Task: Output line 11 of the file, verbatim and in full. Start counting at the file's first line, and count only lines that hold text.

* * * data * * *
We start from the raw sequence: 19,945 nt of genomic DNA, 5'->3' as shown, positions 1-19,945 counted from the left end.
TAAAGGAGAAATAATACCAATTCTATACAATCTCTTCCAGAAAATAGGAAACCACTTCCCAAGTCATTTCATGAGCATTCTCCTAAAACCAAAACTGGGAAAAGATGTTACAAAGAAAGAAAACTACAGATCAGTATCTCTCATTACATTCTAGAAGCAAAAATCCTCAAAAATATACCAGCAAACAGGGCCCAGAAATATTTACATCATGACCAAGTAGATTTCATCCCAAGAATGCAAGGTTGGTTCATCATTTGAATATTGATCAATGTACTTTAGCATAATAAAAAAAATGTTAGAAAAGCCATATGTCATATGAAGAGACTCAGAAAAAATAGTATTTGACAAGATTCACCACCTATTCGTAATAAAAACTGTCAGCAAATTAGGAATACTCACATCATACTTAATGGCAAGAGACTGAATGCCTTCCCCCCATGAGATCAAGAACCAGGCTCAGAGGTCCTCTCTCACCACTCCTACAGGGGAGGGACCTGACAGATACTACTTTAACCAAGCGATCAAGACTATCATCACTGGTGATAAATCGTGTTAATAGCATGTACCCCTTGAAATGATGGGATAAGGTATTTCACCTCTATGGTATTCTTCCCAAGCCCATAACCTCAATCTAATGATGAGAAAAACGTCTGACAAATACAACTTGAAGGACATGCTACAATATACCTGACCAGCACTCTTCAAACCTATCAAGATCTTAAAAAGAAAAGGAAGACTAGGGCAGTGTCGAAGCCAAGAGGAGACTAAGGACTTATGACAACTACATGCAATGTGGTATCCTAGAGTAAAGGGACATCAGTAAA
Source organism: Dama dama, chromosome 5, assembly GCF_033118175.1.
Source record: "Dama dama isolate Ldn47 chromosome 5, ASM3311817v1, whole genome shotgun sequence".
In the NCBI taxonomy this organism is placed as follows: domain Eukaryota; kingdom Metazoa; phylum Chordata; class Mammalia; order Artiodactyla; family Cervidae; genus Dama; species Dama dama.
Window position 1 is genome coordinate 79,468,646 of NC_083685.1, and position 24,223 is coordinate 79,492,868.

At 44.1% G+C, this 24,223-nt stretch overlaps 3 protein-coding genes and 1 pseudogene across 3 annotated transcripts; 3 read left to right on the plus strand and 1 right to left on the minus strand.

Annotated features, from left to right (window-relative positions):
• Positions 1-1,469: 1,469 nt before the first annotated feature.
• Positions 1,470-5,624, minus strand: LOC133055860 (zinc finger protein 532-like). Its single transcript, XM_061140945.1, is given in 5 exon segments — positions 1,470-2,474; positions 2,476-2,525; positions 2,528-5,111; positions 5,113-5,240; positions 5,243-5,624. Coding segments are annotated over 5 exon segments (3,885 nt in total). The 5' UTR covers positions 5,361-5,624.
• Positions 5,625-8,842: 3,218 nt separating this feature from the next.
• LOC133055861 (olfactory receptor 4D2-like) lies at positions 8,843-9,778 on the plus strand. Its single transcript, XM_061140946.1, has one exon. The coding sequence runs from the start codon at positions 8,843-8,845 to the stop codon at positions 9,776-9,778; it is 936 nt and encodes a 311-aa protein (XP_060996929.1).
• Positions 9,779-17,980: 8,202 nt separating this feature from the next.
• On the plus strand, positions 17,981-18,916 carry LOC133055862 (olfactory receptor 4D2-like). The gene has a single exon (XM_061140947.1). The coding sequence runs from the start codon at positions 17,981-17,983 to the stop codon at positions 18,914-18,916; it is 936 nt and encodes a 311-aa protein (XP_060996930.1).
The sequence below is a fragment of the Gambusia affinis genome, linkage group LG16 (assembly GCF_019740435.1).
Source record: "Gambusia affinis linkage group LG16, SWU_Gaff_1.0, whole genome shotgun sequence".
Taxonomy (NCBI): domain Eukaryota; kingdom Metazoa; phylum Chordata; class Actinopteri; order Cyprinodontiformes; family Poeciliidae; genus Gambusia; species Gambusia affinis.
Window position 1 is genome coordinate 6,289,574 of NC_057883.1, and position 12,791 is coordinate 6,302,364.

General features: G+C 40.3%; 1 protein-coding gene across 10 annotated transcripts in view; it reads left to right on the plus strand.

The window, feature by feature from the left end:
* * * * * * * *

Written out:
• Positions 5,625-8,842: 3,218 nt separating this feature from the next.